The New Adventures of Old Blockbuster26 Sep, 2011 By: Erik Gruenwedel
With its rollout of a multiplatform movie rental service, Blockbuster re-emerges as a one-stop home entertainment destination
To self-absorbed digital snobs, Blockbuster always will be chided for once employing late fees as a source of incremental revenue — emblematic of a bygone era in home entertainment.
Dish Network’s launch of the $10-a-month Blockbuster Movie Pass is more than an attempt to lure satellite TV subscribers; it’s a major challenge to the burgeoning subscription streaming business model now furthered by Wall Street and championed by Netflix, Amazon and likely others.
How? By incorporating old-fashioned Blockbuster video stores as venerable sentries that afford open-minded consumers the ability to make instant home entertainment choices both on the couch with the remote and on foot — the latter through its tough-to-beat Total Access program. Blockbuster also offers by-mail rental disc movies and video games, and Blockbuster Online's transactional video-on-demand platform is as robust as Vudu.
“There’s barely a person alive in the U.S. who has not been to a Blockbuster store or watched one of their rentals,” said Russ Crupnick, VP and senior industry analyst with The NPD Group. “At their peak just a few years ago, half of the disc rentals in the U.S. came from Blockbuster.”
In other words, that’s a lot of brand recognition.
As recently as 2008, The NPD said there were about 50 million Blockbuster renters in the country, which is twice the current subscriber base of Netflix. Dish now says 100 million Americans live within a short distance of its 1,500 Blockbuster stores. It also operates 1,500 Blockbuster stores in 30 countries.
Since its acquisition by Dish in April, foot traffic in Blockbuster stores is up 100%, according to Michael Kelly, president of Blockbuster LLC. He said Blockbuster has reduced in-store rental prices to better reflect the "local economy" (i.e. kiosks), including offering 99-cent movie rentals and customized return terms.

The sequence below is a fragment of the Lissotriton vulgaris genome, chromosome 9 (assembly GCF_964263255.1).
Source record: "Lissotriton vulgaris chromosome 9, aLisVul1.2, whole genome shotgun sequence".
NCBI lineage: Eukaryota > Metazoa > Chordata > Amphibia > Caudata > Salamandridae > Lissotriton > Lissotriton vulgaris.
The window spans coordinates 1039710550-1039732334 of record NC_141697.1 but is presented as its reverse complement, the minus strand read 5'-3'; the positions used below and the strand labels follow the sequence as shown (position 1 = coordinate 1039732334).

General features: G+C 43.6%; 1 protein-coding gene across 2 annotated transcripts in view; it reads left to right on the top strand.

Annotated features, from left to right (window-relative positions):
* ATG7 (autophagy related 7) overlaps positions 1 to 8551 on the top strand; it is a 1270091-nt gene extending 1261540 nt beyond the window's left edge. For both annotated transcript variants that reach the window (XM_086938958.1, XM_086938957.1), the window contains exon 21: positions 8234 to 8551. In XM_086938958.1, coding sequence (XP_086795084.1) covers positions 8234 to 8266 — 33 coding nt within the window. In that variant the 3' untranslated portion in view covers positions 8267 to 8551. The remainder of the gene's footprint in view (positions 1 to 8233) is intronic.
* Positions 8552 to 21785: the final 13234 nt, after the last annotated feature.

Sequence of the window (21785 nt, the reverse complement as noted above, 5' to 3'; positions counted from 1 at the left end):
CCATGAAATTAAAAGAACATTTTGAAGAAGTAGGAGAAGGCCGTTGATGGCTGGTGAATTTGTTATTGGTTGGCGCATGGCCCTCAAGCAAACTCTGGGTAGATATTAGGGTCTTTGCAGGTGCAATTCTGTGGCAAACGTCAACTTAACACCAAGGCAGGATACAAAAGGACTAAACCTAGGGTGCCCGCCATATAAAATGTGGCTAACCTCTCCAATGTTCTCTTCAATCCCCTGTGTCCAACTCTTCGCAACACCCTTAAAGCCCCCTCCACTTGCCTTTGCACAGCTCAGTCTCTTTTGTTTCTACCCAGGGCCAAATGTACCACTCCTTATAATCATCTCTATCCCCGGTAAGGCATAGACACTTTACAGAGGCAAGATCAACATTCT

Indeed, had Blockbuster — not Redbox — been first to market with the rental kiosk, Blockbuster Express might be as synonymous as Starbucks and owner/operator NCR Corp. might be sporting a different corporate color than green.
“Blockbuster was late to adjust pricing, to address late fees and to invest in the stores,” admitted Crupnick. “But it wasn’t Yugo cars, WebTV, BP or Enron.”
While technocrats (i.e. CNET and many analysts) will dismiss Blockbuster on principle, the savvy consumer will recognize Blockbuster’s summer-long marketing push as the “anti-Netflix” as more than just hype.
Stores tout street-date new releases available 28 days before kiosks and Netflix, and Total Access’ ability to return by-mail rentals to stores for immediate in-store exchanges is a godsend to those stuck between disc shipments from Netflix/Qwikster.
Indeed, 75% of movie watchers did so by physical disc in the past three months. This begrudging reality — and the embrace of changing technologies and consumer habits — is what is giving Blockbuster a second chance.
“Unpopular as that may be to the technofascists, it’s true,” Crupnick said. “There’s still just no better way than Blu-ray if you want to watch movies like Avatar or the newly released Star Wars set.”
And Blu-ray isn’t available on streaming.